Photo History From National Park Lookouts Shows Landscape Changes Over 70+ Years

There's an intriguing page within the vast nps.gov domain that opens a wonderful portal of history, one that allows us to compare today with yesteryear. The site, within the National Park Service Fire and Aviation Management section, compares historic photos taken from fire lookouts in the National Park System with today's landscapes.

The web page tells the story of a photographic project that took place in the 1930s from lookouts and lookout points at 200 locations in national parks across the country for the purpose of mapmaking for wildfire detection. Many of the 1930s photographs taken by Junior Forester Lester Moe still exist today, though some are still hidden away in national park museums, libraries, and archives. They are immediately recognizable due to their unique format.

National parks are recognizing the significance of the photographs in that they can be compared with present-day photographs to understand change over time. Both Yellowstone and Glacier national parks were very important to the project, as they have pursued repeat photography in the same locations as the 1930s project.

Some of the Yellowstone images have been uploaded to Gigapan®, a website that allows interactive viewing of the image. When present-day repeat photography images are viewed side-by-side with the 1930s' images, viewers obtain a clearer picture of changes related to land cover, topography, and human infrastructure in the parks.

The website compiles stories, history, and imagery and tells the story through the use of interactive elements. In addition, it encourages action by the public to participate as citizen scientists in repeat photography projects, or other related projects such as invasive species monitoring.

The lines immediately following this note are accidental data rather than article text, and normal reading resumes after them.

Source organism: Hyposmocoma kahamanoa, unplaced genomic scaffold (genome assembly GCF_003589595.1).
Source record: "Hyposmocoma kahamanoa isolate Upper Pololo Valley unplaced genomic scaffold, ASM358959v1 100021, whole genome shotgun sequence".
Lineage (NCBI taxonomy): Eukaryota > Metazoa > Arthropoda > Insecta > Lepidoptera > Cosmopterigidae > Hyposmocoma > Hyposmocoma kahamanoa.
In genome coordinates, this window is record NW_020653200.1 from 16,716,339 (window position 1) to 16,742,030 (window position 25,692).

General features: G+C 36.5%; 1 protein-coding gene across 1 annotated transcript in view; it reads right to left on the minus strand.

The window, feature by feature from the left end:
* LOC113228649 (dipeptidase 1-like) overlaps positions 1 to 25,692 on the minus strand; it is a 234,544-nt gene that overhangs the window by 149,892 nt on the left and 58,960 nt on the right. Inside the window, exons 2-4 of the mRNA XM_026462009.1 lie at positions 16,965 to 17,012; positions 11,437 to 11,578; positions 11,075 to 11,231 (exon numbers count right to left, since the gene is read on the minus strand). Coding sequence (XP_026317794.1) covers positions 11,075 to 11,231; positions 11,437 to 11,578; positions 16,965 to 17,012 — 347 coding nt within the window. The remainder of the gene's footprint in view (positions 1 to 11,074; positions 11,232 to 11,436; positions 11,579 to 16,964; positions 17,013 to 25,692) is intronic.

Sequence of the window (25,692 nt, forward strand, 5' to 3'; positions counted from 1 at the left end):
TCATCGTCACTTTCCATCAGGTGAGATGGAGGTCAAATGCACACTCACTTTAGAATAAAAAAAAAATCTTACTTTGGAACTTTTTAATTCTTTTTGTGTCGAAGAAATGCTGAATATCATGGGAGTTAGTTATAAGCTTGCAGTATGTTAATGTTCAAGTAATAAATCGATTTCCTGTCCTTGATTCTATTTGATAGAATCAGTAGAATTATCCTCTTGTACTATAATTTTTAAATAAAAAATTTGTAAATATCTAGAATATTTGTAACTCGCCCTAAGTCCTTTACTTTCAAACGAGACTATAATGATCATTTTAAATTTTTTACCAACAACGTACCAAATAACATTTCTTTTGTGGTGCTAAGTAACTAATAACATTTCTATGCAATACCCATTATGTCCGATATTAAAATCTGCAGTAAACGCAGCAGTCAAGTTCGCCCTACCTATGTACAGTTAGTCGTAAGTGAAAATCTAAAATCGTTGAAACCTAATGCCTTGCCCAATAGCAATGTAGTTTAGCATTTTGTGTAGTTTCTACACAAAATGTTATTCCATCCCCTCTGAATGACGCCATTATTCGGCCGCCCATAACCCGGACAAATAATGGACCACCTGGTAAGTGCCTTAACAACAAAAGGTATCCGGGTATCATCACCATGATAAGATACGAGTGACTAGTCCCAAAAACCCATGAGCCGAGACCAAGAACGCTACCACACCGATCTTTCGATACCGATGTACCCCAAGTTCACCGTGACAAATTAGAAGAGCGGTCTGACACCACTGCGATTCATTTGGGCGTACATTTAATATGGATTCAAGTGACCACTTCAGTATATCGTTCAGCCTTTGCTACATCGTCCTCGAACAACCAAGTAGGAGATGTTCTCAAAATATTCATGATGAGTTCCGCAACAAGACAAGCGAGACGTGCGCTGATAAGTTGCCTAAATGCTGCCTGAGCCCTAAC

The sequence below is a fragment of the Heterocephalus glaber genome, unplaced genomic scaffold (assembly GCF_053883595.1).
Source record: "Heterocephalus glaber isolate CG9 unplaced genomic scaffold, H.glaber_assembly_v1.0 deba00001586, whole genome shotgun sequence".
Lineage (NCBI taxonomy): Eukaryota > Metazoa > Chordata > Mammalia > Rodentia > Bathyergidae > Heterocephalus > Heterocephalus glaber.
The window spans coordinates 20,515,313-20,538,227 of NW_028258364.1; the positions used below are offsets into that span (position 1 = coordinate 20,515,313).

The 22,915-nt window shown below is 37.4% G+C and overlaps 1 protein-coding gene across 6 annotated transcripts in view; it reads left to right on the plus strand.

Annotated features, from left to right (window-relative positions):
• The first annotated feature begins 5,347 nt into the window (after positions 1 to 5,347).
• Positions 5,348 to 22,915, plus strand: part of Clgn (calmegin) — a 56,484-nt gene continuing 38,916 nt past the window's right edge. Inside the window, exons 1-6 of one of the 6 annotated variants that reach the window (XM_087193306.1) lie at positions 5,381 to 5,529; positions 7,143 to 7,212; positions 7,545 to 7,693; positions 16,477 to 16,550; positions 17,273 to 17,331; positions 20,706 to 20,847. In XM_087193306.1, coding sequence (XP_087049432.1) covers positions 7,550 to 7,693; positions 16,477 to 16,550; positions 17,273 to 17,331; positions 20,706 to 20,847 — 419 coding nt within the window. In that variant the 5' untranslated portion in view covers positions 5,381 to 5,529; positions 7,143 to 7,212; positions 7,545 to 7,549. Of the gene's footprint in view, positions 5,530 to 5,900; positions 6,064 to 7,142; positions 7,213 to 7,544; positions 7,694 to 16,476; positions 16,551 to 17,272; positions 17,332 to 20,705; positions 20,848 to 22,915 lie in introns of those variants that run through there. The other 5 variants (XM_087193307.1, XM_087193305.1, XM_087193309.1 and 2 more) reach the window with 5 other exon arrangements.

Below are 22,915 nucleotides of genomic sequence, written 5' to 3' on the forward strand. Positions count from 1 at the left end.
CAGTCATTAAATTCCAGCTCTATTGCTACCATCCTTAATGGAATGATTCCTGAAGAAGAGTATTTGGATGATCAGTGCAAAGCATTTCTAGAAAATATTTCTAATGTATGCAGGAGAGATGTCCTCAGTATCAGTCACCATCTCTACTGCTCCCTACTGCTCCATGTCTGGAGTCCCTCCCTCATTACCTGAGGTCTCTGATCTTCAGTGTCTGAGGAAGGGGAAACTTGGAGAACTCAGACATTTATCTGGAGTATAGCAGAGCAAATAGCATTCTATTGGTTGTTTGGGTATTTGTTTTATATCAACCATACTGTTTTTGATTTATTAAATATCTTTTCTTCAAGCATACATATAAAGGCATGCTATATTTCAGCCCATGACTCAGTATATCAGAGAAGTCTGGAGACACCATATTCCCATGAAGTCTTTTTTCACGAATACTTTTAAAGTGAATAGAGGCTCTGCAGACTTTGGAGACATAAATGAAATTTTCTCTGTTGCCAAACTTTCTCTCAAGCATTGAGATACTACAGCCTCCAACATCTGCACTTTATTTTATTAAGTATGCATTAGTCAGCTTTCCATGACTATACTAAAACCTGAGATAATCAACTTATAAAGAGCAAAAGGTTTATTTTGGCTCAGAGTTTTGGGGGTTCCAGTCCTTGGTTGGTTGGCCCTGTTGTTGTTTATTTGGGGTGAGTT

Now, you can visit this project, which was completed as a Master’s Capstone project for the Quinnipiac University Interactive Media Program, at this page.

Here's a great companion video that looks at some of the history of how the landscape photography project of the 1930s came about:

The interactive attributes of the Fire and Aviation Management page lets you look at the entire "then" photo, the entire "now" photo, or a combo then-and-now photo.

What's interesting about this project is the photos show how landscapes have changed over time. In some instances, the forests below the lookouts had been charred by wildfires shortly before the photos were taken. Today's repeat photography of the same landscapes in some cases show lush forests, others that show vegetation-obscured roads down below that were clear in the earlier photographs.

At the same time, some shots show landscapes with no visible roads...and the updated shots clearly show the roads that have been blazed across the parkscapes. Unfortunately, right now images from just two parks -- Glacier and Yellowstone -- are up for viewing.

Alternate Text
Looking Glass Overlook photo comparison, Glacier National Park. NPS images.

This comparison photo matches one taken in 1937 from the Looking Glass Overlook in Glacier National Park with an infared photo taken in 2008. As the Park Service caption points out, "The landscape has become more forested. The road once clearly visible in 1937 is obscured by trees in 2008."

This is a great piece of history worth spending a little time reviewing.

Comments


Visit: http://garryrogers.com/2014/01/25/repeat-photography/

Visit: http://www.nrmsc.usgs.gov/repeatphoto/overview.htm

Climate change research in Glacier National Park, Montana

entails many methods of documenting the landscape change, including the decline of the parks namesake glaciers. While less quantitative than other high-tech methods of recording glacial mass, depth, and repeat photography has become a valuable tool for communicating effects of global warming. With evidence of worldwide glacial recession and modeled that all of the parks glaciers will melt by the year 2030, USGS scientists have begun the task of documenting glacial decline through photography. The striking images created by pairing historic images with contemporary photos has given global warming a face and made climate change a relevant issue to viewers. The images are an effective visual means to help viewers understand that climate change contributes to the dynamic landscape changes so evident in Glacier National Park.